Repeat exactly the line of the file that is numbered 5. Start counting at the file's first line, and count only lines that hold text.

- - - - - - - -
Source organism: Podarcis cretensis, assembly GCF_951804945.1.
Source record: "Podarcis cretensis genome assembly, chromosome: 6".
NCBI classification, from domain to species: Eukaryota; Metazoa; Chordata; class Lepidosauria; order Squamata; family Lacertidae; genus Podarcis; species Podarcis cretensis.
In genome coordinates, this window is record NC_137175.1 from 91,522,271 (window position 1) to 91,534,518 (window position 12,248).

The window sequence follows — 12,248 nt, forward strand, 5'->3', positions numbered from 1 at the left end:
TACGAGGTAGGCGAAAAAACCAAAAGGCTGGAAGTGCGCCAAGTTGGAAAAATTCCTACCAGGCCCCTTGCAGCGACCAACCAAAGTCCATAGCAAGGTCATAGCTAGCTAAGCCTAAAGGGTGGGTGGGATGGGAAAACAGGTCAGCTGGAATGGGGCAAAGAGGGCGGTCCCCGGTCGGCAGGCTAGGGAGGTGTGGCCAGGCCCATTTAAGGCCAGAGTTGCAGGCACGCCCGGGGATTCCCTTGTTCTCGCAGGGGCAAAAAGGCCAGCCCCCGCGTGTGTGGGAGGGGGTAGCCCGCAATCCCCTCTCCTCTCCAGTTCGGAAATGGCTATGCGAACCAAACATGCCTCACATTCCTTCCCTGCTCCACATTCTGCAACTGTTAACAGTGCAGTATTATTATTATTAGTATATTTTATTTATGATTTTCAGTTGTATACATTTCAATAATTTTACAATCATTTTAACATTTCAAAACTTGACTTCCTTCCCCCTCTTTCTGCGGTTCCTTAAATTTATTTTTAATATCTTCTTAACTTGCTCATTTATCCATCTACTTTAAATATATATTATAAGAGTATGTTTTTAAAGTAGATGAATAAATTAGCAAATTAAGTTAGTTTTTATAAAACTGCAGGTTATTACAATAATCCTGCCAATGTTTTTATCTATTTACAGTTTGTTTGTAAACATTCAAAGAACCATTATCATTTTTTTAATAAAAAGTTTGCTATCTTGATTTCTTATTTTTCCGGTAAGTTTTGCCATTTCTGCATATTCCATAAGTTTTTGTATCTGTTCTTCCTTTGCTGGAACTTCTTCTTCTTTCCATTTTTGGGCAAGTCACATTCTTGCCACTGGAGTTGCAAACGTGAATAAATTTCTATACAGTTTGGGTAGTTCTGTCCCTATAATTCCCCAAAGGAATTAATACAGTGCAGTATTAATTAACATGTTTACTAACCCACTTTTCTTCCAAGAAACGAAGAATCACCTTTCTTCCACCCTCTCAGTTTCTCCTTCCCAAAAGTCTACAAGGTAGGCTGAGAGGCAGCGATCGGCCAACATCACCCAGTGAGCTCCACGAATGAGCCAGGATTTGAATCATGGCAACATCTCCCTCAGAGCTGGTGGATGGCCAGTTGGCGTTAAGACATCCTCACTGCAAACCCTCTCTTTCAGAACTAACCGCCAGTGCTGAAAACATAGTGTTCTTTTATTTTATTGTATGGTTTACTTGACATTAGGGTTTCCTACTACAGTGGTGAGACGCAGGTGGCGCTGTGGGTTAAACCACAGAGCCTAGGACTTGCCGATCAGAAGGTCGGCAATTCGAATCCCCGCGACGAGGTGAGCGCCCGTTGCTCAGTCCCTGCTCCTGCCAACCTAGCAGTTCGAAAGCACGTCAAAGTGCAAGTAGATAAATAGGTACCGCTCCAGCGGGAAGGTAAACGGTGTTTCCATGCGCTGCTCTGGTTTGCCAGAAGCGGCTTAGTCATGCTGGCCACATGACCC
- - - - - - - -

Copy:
The window sequence follows — 12,248 nt, forward strand, 5'->3', positions numbered from 1 at the left end: